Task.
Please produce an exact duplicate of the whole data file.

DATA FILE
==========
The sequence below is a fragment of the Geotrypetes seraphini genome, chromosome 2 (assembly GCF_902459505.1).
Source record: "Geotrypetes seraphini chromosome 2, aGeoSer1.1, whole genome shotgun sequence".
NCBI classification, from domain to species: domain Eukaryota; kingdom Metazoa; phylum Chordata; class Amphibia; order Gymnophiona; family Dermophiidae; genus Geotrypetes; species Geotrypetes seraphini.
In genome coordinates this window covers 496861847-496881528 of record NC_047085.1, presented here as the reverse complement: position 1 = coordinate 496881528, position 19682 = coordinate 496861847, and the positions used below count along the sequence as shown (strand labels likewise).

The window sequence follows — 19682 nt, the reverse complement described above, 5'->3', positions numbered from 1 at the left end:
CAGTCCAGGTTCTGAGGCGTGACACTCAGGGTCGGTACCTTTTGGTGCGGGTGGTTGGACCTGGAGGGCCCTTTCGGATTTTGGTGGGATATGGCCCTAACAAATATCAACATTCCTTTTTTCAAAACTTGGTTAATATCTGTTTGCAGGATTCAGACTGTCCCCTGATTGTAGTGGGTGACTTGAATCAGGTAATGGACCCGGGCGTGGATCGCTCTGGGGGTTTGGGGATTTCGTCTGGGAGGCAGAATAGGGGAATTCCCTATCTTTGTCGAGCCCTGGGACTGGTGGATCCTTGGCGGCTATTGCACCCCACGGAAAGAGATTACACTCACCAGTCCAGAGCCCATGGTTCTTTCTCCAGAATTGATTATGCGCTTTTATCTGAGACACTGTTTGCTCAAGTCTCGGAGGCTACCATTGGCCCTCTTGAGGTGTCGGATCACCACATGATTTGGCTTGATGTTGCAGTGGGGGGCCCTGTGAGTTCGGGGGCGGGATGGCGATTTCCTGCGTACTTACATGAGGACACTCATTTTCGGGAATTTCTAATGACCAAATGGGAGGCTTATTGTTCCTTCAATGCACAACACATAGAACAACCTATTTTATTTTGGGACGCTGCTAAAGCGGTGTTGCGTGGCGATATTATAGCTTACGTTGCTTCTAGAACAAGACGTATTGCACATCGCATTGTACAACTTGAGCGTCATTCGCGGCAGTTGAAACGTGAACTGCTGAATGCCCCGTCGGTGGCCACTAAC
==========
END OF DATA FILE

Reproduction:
The sequence below is a fragment of the Geotrypetes seraphini genome, chromosome 2 (assembly GCF_902459505.1).
Source record: "Geotrypetes seraphini chromosome 2, aGeoSer1.1, whole genome shotgun sequence".
NCBI classification, from domain to species: domain Eukaryota; kingdom Metazoa; phylum Chordata; class Amphibia; order Gymnophiona; family Dermophiidae; genus Geotrypetes; species Geotrypetes seraphini.
In genome coordinates this window covers 496861847-496881528 of record NC_047085.1, presented here as the reverse complement: position 1 = coordinate 496881528, position 19682 = coordinate 496861847, and the positions used below count along the sequence as shown (strand labels likewise).

The window sequence follows — 19682 nt, the reverse complement described above, 5'->3', positions numbered from 1 at the left end:
CAGTCCAGGTTCTGAGGCGTGACACTCAGGGTCGGTACCTTTTGGTGCGGGTGGTTGGACCTGGAGGGCCCTTTCGGATTTTGGTGGGATATGGCCCTAACAAATATCAACATTCCTTTTTTCAAAACTTGGTTAATATCTGTTTGCAGGATTCAGACTGTCCCCTGATTGTAGTGGGTGACTTGAATCAGGTAATGGACCCGGGCGTGGATCGCTCTGGGGGTTTGGGGATTTCGTCTGGGAGGCAGAATAGGGGAATTCCCTATCTTTGTCGAGCCCTGGGACTGGTGGATCCTTGGCGGCTATTGCACCCCACGGAAAGAGATTACACTCACCAGTCCAGAGCCCATGGTTCTTTCTCCAGAATTGATTATGCGCTTTTATCTGAGACACTGTTTGCTCAAGTCTCGGAGGCTACCATTGGCCCTCTTGAGGTGTCGGATCACCACATGATTTGGCTTGATGTTGCAGTGGGGGGCCCTGTGAGTTCGGGGGCGGGATGGCGATTTCCTGCGTACTTACATGAGGACACTCATTTTCGGGAATTTCTAATGACCAAATGGGAGGCTTATTGTTCCTTCAATGCACAACACATAGAACAACCTATTTTATTTTGGGACGCTGCTAAAGCGGTGTTGCGTGGCGATATTATAGCTTACGTTGCTTCTAGAACAAGACGTATTGCACATCGCATTGTACAACTTGAGCGTCATTCGCGGCAGTTGAAACGTGAACTGCTGAATGCCCCGTCGGTGGCCACTAAC